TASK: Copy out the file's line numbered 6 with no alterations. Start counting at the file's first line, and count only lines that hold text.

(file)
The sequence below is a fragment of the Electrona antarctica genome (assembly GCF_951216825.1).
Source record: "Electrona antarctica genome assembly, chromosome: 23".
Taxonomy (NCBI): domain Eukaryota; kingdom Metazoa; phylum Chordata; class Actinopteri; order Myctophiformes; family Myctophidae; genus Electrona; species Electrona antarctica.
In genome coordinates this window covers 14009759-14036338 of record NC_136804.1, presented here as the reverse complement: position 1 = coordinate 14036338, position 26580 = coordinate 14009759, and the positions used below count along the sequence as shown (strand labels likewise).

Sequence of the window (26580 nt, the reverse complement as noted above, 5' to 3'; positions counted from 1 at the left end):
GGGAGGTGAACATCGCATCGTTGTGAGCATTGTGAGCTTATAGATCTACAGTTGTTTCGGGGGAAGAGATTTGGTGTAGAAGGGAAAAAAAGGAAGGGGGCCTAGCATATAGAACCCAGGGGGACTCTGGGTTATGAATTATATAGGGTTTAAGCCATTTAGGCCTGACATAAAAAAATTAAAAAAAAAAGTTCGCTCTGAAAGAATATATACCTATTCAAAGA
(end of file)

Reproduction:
GGGAGGTGAACATCGCATCGTTGTGAGCATTGTGAGCTTATAGATCTACAGTTGTTTCGGGGGAAGAGATTTGGTGTAGAAGGGAAAAAAAGGAAGGGGGCCTAGCATATAGAACCCAGGGGGACTCTGGGTTATGAATTATATAGGGTTTAAGCCATTTAGGCCTGACATAAAAAAATTAAAAAAAAAAGTTCGCTCTGAAAGAATATATACCTATTCAAAGA